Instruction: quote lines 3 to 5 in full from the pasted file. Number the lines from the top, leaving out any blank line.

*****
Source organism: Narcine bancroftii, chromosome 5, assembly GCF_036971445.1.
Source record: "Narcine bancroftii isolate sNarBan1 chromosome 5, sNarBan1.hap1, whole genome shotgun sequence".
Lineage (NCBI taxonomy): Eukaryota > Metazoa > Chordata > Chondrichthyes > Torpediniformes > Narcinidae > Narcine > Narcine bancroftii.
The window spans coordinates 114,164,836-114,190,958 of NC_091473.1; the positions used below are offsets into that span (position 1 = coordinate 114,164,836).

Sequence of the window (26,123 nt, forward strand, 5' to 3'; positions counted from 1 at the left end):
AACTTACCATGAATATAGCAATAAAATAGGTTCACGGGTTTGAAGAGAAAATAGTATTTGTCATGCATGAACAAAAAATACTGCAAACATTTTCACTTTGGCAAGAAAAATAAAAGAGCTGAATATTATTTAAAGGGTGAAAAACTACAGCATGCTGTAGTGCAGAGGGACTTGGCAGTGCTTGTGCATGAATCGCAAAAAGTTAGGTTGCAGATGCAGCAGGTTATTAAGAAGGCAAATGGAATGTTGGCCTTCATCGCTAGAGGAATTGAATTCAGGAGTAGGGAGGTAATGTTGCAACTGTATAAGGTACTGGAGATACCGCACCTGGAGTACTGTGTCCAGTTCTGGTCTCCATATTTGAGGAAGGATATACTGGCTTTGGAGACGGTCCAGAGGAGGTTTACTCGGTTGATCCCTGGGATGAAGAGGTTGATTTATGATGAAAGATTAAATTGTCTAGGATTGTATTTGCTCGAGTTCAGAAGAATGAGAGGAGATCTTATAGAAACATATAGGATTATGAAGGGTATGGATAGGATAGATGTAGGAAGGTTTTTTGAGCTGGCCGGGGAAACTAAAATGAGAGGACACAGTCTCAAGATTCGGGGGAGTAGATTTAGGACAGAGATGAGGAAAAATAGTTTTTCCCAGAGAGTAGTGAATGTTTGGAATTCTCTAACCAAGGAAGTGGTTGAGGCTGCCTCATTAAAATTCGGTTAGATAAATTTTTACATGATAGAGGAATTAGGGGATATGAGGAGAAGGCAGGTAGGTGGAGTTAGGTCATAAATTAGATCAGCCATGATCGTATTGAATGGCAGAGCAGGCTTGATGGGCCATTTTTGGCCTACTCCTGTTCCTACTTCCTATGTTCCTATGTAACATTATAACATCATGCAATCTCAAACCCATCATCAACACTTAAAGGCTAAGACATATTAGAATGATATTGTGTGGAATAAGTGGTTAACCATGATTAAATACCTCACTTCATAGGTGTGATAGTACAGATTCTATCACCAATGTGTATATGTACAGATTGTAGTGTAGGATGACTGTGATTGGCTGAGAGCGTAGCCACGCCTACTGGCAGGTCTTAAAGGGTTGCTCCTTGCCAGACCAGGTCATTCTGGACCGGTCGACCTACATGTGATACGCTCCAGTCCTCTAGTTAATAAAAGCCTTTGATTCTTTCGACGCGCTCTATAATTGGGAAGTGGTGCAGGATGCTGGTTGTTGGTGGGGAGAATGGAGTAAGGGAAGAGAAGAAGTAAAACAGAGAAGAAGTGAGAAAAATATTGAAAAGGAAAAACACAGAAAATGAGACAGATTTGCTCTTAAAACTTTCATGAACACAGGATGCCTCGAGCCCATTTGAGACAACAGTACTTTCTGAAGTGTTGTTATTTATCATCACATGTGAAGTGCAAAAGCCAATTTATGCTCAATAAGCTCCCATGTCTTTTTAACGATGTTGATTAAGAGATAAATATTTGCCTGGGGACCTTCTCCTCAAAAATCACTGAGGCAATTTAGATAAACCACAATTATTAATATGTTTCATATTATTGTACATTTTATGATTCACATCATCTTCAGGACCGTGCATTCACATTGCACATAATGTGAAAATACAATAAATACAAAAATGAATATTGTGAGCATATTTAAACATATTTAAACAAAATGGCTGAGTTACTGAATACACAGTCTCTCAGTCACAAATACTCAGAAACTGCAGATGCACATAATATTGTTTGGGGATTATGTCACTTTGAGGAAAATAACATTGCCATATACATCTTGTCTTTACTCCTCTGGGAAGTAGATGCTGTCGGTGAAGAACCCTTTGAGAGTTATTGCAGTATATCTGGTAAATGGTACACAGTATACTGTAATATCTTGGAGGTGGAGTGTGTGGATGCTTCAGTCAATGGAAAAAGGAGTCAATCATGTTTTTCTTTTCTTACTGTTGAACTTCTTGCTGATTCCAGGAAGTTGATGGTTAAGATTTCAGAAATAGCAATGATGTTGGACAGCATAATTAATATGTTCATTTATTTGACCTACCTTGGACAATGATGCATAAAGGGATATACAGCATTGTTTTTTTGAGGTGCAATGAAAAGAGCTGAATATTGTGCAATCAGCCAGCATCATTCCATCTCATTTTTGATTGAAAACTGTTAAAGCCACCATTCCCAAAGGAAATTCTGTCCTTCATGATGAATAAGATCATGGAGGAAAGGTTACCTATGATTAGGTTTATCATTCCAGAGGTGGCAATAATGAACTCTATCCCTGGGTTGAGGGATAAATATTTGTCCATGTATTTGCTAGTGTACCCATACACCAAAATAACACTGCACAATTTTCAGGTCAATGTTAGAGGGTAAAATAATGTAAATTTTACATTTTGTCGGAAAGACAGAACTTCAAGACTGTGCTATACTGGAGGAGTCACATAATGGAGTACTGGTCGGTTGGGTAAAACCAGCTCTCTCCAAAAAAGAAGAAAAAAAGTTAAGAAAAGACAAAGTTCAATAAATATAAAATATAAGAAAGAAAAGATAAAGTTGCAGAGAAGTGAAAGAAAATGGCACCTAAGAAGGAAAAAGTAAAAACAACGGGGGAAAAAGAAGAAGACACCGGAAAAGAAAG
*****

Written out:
Lineage (NCBI taxonomy): Eukaryota > Metazoa > Chordata > Chondrichthyes > Torpediniformes > Narcinidae > Narcine > Narcine bancroftii.
The window spans coordinates 114,164,836-114,190,958 of NC_091473.1; the positions used below are offsets into that span (position 1 = coordinate 114,164,836).

Sequence of the window (26,123 nt, forward strand, 5' to 3'; positions counted from 1 at the left end):